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Pop Music: Streets of Philadelphia

Public health in pop music

By Arti Virkud

Published February 28, 2013

While this Academy Award- and Grammy Award-winning song never explicitly mentions H.I.V. or AIDS, the music is bound to the film it was written for, “Philadelphia.” The 1993 movie, starring Tom Hanks and Denzel Washington, was the first mainstream film with an H.I.V./AIDS plotline. The evocative language aptly portrays the harrowing experience of H.I.V./AIDS in a time where treatment for the disease was even less sophisticated than today.

The song was officially released in 1994, a year when a vaccine for the disease appeared to be “as far away as ever.” The lyrics tell the story of a “bruised and battered” victim who has lost hope in the final stages of his disease. The listener is left to determine whether the injuries Springsteen sings of are inflicted by the disease (skin lesions of the cancer Kaposi’s sarcoma are a telltale sign of AIDS) or from the discrimination H.I.V./AIDS patients endured in this era.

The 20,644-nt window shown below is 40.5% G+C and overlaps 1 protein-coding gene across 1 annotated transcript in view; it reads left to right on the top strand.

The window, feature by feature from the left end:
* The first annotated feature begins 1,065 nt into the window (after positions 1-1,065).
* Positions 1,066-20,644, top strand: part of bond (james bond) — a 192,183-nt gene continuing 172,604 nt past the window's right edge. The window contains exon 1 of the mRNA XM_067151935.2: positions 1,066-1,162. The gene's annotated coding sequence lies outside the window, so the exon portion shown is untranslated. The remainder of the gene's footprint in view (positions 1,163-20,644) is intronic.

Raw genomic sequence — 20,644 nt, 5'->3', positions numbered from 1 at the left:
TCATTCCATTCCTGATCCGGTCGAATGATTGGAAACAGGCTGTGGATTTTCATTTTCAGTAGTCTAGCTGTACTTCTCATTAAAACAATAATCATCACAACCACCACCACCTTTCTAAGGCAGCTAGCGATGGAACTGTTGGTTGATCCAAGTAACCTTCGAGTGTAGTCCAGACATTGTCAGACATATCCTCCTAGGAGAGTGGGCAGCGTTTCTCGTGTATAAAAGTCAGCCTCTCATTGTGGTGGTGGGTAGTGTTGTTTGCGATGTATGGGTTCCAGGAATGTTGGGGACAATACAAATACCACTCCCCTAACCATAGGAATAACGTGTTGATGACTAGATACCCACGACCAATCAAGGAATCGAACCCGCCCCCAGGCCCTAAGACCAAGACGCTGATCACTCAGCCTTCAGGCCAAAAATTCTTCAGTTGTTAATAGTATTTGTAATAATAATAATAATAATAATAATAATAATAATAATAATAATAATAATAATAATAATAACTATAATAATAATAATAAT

Springsteen writes, “I heard the voices of friends vanished and gone,” capturing the gloomy future that awaits these patients in a time where there is no salvation for their condition and honoring the tens of thousands of people – particularly the many gay men highlighted in the film – who had already died. The failure of the song to explicitly mention the disease itself seems to achieve an anonymity that H.I.V./AIDS patients of the time were deprived of, as many of the gay men were unable to keep their sexuality private from the world as their symptoms progressed to more physically apparent conditions.

Read our introduction to the PopMusic series, The 2×2 Project’s compilation of some of the most iconic songs tackling topics of public health. Come back to see new songs posted every Thursday.

Edited by Jordan Lite. Additional research by Lauren Weisenfluh.

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The views and opinions expressed on this website are solely those of the authors and do not represent those of the Department of Epidemiology, the Mailman School of Public Health, or Columbia University.